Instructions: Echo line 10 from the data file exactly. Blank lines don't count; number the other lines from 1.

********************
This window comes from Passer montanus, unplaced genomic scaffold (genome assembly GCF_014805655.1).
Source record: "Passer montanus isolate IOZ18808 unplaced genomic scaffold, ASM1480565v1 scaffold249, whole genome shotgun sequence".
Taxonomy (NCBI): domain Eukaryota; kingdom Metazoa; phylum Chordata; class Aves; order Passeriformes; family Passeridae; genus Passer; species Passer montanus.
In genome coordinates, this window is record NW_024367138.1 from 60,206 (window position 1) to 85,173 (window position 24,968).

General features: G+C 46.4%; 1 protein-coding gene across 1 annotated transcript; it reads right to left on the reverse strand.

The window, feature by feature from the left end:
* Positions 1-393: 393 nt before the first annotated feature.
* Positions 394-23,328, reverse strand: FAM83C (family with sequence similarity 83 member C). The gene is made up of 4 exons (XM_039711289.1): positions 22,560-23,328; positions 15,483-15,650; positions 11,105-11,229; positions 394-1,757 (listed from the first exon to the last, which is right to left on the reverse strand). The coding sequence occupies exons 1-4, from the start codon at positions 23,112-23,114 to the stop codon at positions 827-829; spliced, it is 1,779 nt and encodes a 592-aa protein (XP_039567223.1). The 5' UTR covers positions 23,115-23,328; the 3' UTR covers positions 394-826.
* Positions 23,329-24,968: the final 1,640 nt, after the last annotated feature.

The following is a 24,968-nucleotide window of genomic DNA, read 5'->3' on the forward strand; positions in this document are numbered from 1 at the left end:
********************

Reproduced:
The following is a 24,968-nucleotide window of genomic DNA, read 5'->3' on the forward strand; positions in this document are numbered from 1 at the left end: